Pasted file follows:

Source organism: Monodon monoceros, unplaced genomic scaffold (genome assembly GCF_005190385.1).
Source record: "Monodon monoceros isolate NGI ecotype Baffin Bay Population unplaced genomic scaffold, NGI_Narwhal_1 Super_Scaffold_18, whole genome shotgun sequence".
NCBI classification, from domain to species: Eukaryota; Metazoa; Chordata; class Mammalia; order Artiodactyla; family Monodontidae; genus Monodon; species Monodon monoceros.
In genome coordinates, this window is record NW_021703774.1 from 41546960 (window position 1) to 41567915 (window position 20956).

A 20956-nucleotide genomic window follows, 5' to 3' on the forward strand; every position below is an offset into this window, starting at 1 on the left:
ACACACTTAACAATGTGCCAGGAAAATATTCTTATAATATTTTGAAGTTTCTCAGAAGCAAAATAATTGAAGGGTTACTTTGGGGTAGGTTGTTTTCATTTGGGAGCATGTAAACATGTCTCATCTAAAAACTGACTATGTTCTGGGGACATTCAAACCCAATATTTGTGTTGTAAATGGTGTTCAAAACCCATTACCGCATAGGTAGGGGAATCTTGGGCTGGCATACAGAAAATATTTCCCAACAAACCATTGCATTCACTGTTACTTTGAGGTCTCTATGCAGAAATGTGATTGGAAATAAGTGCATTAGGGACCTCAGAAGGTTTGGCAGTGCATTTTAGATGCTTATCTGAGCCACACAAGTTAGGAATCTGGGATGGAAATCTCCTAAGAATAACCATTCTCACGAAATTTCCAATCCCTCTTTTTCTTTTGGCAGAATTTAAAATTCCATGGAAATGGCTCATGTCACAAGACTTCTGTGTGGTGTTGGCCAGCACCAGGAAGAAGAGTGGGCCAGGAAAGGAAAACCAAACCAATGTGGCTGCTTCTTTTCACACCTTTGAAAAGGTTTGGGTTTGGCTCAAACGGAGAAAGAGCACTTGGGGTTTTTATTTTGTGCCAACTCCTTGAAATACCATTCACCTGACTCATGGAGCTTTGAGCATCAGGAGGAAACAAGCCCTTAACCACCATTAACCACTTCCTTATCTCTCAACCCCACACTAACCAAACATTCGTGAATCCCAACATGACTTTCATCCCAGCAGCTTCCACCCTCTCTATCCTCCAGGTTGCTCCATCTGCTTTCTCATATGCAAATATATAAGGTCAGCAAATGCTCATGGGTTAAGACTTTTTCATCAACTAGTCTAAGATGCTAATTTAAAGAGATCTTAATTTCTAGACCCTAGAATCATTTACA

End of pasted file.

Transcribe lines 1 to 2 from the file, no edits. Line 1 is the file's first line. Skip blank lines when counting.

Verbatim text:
Source organism: Monodon monoceros, unplaced genomic scaffold (genome assembly GCF_005190385.1).
Source record: "Monodon monoceros isolate NGI ecotype Baffin Bay Population unplaced genomic scaffold, NGI_Narwhal_1 Super_Scaffold_18, whole genome shotgun sequence".